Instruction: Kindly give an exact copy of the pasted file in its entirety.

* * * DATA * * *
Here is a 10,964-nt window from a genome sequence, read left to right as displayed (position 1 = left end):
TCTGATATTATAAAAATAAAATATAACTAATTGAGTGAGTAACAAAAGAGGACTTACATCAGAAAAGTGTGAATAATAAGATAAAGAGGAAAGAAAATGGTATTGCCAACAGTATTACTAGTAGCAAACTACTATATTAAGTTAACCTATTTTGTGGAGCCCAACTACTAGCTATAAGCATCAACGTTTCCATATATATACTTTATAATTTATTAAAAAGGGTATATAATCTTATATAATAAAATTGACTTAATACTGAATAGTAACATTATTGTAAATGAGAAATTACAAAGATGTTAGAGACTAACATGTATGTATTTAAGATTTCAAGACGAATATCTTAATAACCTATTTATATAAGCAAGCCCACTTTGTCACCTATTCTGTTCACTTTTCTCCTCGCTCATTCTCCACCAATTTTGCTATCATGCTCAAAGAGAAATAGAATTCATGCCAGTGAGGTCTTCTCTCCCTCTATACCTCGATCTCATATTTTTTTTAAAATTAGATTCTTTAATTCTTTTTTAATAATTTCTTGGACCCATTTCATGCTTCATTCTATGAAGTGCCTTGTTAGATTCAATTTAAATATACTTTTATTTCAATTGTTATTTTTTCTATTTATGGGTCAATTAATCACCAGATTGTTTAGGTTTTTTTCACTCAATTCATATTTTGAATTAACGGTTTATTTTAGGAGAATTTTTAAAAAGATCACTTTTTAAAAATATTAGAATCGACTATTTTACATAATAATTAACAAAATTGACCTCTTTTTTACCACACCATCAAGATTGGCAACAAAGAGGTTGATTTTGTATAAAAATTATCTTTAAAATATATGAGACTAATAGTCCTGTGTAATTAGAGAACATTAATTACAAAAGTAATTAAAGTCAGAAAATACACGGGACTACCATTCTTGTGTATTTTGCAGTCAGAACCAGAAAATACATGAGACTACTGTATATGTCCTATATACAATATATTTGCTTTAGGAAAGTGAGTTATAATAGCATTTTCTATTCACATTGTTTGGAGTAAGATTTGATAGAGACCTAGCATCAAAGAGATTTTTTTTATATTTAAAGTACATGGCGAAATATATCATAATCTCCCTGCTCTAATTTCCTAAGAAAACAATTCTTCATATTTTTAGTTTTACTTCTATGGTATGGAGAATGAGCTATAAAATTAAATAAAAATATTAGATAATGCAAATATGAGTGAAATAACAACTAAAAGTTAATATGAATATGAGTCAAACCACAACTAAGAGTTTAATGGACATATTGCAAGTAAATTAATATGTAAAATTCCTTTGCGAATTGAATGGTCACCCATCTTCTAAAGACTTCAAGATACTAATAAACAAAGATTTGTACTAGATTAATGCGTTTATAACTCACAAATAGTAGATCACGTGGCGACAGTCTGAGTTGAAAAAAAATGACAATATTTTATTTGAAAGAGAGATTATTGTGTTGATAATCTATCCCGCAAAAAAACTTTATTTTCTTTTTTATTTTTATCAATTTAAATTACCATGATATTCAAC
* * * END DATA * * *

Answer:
Here is a 10,964-nt window from a genome sequence, read left to right as displayed (position 1 = left end):
TCTGATATTATAAAAATAAAATATAACTAATTGAGTGAGTAACAAAAGAGGACTTACATCAGAAAAGTGTGAATAATAAGATAAAGAGGAAAGAAAATGGTATTGCCAACAGTATTACTAGTAGCAAACTACTATATTAAGTTAACCTATTTTGTGGAGCCCAACTACTAGCTATAAGCATCAACGTTTCCATATATATACTTTATAATTTATTAAAAAGGGTATATAATCTTATATAATAAAATTGACTTAATACTGAATAGTAACATTATTGTAAATGAGAAATTACAAAGATGTTAGAGACTAACATGTATGTATTTAAGATTTCAAGACGAATATCTTAATAACCTATTTATATAAGCAAGCCCACTTTGTCACCTATTCTGTTCACTTTTCTCCTCGCTCATTCTCCACCAATTTTGCTATCATGCTCAAAGAGAAATAGAATTCATGCCAGTGAGGTCTTCTCTCCCTCTATACCTCGATCTCATATTTTTTTTAAAATTAGATTCTTTAATTCTTTTTTAATAATTTCTTGGACCCATTTCATGCTTCATTCTATGAAGTGCCTTGTTAGATTCAATTTAAATATACTTTTATTTCAATTGTTATTTTTTCTATTTATGGGTCAATTAATCACCAGATTGTTTAGGTTTTTTTCACTCAATTCATATTTTGAATTAACGGTTTATTTTAGGAGAATTTTTAAAAAGATCACTTTTTAAAAATATTAGAATCGACTATTTTACATAATAATTAACAAAATTGACCTCTTTTTTACCACACCATCAAGATTGGCAACAAAGAGGTTGATTTTGTATAAAAATTATCTTTAAAATATATGAGACTAATAGTCCTGTGTAATTAGAGAACATTAATTACAAAAGTAATTAAAGTCAGAAAATACACGGGACTACCATTCTTGTGTATTTTGCAGTCAGAACCAGAAAATACATGAGACTACTGTATATGTCCTATATACAATATATTTGCTTTAGGAAAGTGAGTTATAATAGCATTTTCTATTCACATTGTTTGGAGTAAGATTTGATAGAGACCTAGCATCAAAGAGATTTTTTTTATATTTAAAGTACATGGCGAAATATATCATAATCTCCCTGCTCTAATTTCCTAAGAAAACAATTCTTCATATTTTTAGTTTTACTTCTATGGTATGGAGAATGAGCTATAAAATTAAATAAAAATATTAGATAATGCAAATATGAGTGAAATAACAACTAAAAGTTAATATGAATATGAGTCAAACCACAACTAAGAGTTTAATGGACATATTGCAAGTAAATTAATATGTAAAATTCCTTTGCGAATTGAATGGTCACCCATCTTCTAAAGACTTCAAGATACTAATAAACAAAGATTTGTACTAGATTAATGCGTTTATAACTCACAAATAGTAGATCACGTGGCGACAGTCTGAGTTGAAAAAAAATGACAATATTTTATTTGAAAGAGAGATTATTGTGTTGATAATCTATCCCGCAAAAAAACTTTATTTTCTTTTTTATTTTTATCAATTTAAATTACCATGATATTCAAC